With respect to the objection, that a gentleman is useful in a state, or at least is a great ornament to it, whereas the monks are neither the one nor the other, the author I have just quoted, although a Protestant, adds at least to his axiom the salvo, " on this side of Paradise." In this he answers certain miserable libels, of late well received among us, awkwardly plastered with a varnish of dissertation upon public right, in which the authors dare to say, that the ministers of religion are of no use to the staté, Besides, the author speaks only of monks, which makes a great difference; and being but a calculator, he is allowed to weigh each individual in the same scale,— which, on the contrary, would be insanity for a politician to do. But

I can answer this two-fold objection without being guilty of exaggerating. Let us examine first the article of utility; I shall be short: then that of ornament; I shall be still more so.

Monks, in fact, study, preach, instruct, work, do duty in country parishes. Besides, the greater part of them in their institution have some object of utility in view; nay, I say of necessity. If they do not fulfil them, it is the business of the legislature to look to it. Why, I will suppose that the army had become undisciplined, the magistracy dissipated, the nobility immoral and without delicacy; would you on this account suppress the officer, the magistrate, and hereditary distinctions? The invention of suppressing and destroying is the very contrary to the art of governing,—it is the magnanimity of suicide. An ignorant surgeon cuts off the leg; Esculapius would have dressed it, and cured it. Four such operations as the first, and what would remain but the trunk? I have nothing to say upon the moral utility. I will not expatiate upon points foreign to my subject. Let us look to the physical utility.

Every one knows that the greater part of the larger monastic establishments, so rich now, were heretofore deserts, and that we are indebted to the first Cenobites for the cultivation of half the country. But without urging the right of property-a point so sacred in a political view, and so out of fashion nowadays-let us consider things as they are. It is so well known, that it is even become a proverb, that the Benedictines, for example, are satisfied with the return of one per cent. for what they lay out on their property. I know causeways, or embankments against rivers, and other works either useful or necessary upon their estates, which have certainly cost the abbey three times the worth of the property upon which they have been made. These long and expensive works, which are a boast and pleasure to bodies who look upon themselves as perpetual, always minors in regard to alienating, always possessors for the purpose of preserving, are beyond the power of individuals. The state can only look to general objects; and should its succours be given to local ones, it is still necessary that a powerful administration should exist on the spot, to keep them in repair. The lay possessor of the land is rich, and a considerable proprietor; in which case he does not live upon his estate, which is neglected, and goes to ruin; or if he is obliged to reside upon it, he is powerless, borne down by expenses, charges on the estate; his expenditure is irregular, and every thing is in disorder-under his son at least, if not under himself. Now no one will deny, but that these private undertakings are of great C. M.-VOL. VIII. NO. 71.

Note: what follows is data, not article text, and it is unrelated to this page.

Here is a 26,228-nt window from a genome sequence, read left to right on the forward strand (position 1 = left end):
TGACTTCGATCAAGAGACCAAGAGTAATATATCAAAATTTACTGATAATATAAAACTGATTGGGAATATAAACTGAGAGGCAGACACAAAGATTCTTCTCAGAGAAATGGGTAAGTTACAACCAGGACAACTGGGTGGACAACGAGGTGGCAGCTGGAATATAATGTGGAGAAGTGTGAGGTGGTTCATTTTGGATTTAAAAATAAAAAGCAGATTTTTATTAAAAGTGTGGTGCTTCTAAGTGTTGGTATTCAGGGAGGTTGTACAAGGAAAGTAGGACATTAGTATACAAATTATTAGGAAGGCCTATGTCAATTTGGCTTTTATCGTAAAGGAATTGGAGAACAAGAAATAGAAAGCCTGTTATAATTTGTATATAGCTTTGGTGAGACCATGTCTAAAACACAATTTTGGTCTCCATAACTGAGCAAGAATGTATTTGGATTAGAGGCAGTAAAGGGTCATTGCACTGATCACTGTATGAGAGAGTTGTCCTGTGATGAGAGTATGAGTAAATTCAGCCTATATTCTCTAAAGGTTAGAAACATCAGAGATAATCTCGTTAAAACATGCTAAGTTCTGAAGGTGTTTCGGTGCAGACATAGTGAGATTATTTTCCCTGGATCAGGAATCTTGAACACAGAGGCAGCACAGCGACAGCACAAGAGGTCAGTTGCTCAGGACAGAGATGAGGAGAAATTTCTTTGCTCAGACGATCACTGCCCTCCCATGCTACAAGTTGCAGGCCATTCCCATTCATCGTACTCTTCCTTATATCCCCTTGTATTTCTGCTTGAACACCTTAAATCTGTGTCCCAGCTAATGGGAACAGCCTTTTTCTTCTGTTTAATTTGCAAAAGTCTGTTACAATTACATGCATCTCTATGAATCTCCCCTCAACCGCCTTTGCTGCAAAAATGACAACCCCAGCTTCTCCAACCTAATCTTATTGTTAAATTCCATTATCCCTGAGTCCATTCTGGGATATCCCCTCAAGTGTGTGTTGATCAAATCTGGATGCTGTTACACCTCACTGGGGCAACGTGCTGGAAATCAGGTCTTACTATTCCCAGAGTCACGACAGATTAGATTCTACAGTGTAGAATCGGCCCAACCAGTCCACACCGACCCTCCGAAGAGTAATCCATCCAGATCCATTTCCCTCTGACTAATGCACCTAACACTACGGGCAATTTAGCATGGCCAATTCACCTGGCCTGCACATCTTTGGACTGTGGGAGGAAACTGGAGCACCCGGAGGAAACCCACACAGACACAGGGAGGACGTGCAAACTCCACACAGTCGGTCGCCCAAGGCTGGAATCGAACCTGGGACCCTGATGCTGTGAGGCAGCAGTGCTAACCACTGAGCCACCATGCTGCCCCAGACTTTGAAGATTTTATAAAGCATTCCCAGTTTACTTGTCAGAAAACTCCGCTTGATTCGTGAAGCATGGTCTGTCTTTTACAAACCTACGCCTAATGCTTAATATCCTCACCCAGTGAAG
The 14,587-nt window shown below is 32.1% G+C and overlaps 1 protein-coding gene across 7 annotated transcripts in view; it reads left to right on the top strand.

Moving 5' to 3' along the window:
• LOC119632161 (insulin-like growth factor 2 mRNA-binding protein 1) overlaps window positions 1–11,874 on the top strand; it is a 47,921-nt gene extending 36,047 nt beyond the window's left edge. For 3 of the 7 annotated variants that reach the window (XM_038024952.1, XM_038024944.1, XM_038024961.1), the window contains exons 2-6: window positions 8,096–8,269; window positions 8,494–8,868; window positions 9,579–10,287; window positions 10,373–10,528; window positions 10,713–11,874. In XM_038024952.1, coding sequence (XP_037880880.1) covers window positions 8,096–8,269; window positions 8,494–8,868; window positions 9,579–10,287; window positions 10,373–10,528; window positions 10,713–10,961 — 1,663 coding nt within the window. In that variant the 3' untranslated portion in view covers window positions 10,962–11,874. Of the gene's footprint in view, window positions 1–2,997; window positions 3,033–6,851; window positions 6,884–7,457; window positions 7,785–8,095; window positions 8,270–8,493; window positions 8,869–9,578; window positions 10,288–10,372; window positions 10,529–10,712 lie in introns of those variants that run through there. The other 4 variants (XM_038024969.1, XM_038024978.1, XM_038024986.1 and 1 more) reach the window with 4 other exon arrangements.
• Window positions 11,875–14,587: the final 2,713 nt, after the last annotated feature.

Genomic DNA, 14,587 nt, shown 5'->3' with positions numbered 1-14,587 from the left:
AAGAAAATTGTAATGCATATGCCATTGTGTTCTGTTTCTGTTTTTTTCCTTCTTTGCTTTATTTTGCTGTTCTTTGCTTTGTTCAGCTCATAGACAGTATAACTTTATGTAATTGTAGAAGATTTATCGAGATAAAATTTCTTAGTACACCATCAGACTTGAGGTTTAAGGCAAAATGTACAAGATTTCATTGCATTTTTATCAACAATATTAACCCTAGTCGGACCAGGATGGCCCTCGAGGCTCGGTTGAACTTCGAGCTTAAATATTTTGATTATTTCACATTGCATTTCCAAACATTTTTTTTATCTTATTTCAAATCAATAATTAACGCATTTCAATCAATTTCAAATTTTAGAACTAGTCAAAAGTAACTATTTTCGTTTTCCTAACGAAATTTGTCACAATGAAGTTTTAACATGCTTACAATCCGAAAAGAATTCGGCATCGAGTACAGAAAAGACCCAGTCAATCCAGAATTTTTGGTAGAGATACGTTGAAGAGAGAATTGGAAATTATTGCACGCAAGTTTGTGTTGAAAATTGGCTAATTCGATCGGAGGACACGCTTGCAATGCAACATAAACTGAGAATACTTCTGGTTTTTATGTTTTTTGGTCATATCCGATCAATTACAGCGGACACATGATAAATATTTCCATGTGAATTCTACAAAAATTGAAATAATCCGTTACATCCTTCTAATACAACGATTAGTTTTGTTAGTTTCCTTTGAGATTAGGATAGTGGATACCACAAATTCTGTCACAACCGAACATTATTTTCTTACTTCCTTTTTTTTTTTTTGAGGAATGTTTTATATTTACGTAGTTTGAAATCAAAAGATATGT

permanent utility to the public. It is the same in regard to build ings the same solidity, the same attention to repairs. One of the churches belonging to the abbey first mentioned above, is known by a famous epocha in our history, which takes us back seven hundred years it is now exactly in the same condition it was then. : Where are the buildings of individuals, with one stone upon another, of times so remote ?